WHAT IS ABSOLUTE COMMUNITY OF PROPERTY IN PHILIPPINE FAMILY LAW
The system of Absolute Community of property is a system of property relation that treats properties acquired by the spouses during their marriage as jointly-owned. It consists of all the properties owned by the spouses at the time of the celebration of the marriage or acquired thereafter unless the property involved is expressly excluded by an existing marriage settlement or by the provisions of the Philippine Family Law.
The System of Absolute Community of property is considered as the default property regime of the spouses. In the absence of a marriage settlement or if one is considered void, the law itself prescribes such as the operative property system within the marriage. Under the Family Code, the system of Absolute Community of property commences at the precise moment the marriage is celebrated and any stipulation allowing for the commencement of such system at a later time shall be considered as void. The rules governing co-ownership shall apply in all matters not provided for in the Family Code.
In order to protect third persons such as creditors, the law prohibits a spouse from making a waiver of interest over his or her share in the community property except in the case of judicial separation of property. In the event that a judicial separation of property occurs or when the marriage is dissolved or annulled, any waiver must appear in a public instrument and shall be registered in the local civil registry where the marriage contract is recorded as well in the proper registries of property.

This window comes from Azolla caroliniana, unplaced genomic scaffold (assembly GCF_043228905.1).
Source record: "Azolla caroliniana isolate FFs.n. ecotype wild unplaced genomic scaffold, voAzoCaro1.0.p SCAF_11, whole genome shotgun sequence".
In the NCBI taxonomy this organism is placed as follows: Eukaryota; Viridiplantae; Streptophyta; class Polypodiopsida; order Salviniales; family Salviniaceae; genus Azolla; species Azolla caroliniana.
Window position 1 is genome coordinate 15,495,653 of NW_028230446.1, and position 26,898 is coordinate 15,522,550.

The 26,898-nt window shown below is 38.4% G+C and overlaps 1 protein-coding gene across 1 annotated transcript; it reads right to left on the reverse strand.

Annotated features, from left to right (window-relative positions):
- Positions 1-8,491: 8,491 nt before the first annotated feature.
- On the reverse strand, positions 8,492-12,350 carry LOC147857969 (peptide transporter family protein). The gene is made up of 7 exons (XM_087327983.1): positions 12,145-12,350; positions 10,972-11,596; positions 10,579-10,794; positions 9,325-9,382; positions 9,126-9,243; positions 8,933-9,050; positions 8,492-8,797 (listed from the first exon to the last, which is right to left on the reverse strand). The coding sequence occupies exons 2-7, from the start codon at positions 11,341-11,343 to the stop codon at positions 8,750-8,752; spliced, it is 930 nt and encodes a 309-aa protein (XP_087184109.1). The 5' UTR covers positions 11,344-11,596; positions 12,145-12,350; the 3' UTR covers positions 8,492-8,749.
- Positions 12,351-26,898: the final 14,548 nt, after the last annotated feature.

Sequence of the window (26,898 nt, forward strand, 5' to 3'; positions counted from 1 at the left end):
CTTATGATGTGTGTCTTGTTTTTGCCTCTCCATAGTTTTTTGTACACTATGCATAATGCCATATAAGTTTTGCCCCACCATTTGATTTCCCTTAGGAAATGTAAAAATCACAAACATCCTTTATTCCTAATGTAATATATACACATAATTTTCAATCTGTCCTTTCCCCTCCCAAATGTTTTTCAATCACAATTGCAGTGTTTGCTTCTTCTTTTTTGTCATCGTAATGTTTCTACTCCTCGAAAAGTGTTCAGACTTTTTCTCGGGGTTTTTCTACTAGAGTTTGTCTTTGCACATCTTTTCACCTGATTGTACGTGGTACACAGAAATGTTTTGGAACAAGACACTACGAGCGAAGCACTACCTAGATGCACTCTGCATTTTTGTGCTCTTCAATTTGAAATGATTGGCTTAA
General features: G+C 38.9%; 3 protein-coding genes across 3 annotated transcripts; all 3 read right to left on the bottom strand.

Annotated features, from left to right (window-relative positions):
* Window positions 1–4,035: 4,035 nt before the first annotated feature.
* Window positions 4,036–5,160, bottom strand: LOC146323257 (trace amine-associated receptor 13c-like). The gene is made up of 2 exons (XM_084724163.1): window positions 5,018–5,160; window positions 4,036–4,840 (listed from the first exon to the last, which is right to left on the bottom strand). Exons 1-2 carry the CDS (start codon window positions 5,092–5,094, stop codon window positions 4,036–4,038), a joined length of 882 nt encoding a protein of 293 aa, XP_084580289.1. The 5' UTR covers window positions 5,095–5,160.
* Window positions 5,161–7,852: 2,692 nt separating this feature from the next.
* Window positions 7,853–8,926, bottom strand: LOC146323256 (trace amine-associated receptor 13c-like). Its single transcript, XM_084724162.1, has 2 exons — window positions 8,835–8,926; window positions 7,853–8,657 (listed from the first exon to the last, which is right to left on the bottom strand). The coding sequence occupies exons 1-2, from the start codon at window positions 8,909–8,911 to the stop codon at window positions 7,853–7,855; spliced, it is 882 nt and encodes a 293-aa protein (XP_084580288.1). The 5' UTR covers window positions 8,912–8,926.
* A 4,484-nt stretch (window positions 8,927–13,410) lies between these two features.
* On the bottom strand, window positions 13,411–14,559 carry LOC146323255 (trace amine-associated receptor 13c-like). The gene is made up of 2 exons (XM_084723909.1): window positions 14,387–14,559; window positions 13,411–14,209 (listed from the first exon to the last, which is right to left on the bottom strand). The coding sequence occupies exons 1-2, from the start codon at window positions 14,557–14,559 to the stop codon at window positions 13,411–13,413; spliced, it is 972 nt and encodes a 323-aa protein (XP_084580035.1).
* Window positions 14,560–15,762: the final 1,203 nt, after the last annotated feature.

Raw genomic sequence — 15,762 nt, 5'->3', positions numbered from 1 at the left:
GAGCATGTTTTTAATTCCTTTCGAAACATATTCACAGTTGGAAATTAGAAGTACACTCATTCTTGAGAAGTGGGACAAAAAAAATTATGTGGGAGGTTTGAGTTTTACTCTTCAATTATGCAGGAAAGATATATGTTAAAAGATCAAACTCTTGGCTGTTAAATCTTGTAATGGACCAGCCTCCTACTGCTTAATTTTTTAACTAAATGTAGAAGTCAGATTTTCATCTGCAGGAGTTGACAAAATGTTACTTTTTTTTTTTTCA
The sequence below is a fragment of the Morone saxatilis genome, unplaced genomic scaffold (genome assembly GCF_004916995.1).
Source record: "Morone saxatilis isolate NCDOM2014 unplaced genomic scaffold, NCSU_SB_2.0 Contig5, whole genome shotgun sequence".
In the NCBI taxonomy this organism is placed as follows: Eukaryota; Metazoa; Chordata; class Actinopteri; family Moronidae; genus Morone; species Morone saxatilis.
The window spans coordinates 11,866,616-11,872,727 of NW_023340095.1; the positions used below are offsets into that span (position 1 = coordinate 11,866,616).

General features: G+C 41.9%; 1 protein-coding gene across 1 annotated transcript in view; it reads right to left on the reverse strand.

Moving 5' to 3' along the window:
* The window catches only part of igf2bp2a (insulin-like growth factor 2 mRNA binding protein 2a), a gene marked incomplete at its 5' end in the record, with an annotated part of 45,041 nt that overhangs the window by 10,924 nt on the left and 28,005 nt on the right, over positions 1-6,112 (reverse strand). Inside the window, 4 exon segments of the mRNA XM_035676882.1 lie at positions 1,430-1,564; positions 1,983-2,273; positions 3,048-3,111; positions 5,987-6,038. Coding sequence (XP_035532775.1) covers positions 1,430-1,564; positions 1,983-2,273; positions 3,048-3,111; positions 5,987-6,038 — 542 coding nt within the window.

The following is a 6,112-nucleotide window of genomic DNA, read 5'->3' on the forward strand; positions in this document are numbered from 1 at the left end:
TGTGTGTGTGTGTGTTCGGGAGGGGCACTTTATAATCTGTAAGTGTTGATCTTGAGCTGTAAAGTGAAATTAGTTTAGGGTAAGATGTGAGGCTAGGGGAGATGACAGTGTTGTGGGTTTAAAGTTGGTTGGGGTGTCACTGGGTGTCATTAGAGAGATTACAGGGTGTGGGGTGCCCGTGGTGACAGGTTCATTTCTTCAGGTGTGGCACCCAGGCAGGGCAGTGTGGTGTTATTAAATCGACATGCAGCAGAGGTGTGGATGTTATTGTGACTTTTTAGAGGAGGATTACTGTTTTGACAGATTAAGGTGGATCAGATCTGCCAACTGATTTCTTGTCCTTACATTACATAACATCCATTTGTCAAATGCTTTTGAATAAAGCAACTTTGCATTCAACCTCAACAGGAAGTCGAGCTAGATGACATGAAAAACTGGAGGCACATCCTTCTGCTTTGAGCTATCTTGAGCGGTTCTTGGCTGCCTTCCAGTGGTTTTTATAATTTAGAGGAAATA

The Absolute Community of property encompasses all the properties each spouse owns at the time of the marriage and thereafter. Certain properties however are excluded as determined by Philippine Family Law. These properties are as follows:
- Property acquired during the marriage by gratuitous title by either spouse, and the fruits as well as the income thereof, if any, unless it is expressly provided by the donor, testator or grantor that they shall form part of the community property;
- Property for personal and exclusive use of either spouse. However, jewelry shall form part of the community property;
- Property acquired before the marriage by either spouse who has legitimate descendants by a former marriage, and the fruits as well as the income, if any, of such property.
Notice should be taken that the law presumes a property acquired during marriage as part of the community unless it can be proved that such property is one of those excluded.
As a rule, the absolute community of property shall answer for the following charges and debts:
- The support of the spouses, their common children, and legitimate children of either spouse; however, the support of illegitimate children shall be governed by the provisions of this Code on Support;
- All debts and obligations contracted during the marriage by the designated administrator-spouse for the benefit of the community, or by both spouses, or by one spouse with the consent of the other;
- Debts and obligations contracted by either spouse without the consent of the other to the extent that the family may have been benefited;
- All taxes, liens, charges and expenses, including major or minor repairs, upon the community property;
- All taxes and expenses for mere preservation made during marriage upon the separate property of either spouse used by the family;
- Expenses to enable either spouse to commence or complete a professional or vocational course, or other activity for self-improvement;
- Ante-nuptial debts of either spouse insofar as they have redounded to the benefit of the family;
- The value of what is donated or promised by both spouses in favor of their common legitimate children for the exclusive purpose of commencing or completing a professional or vocational course or other activity for self-improvement;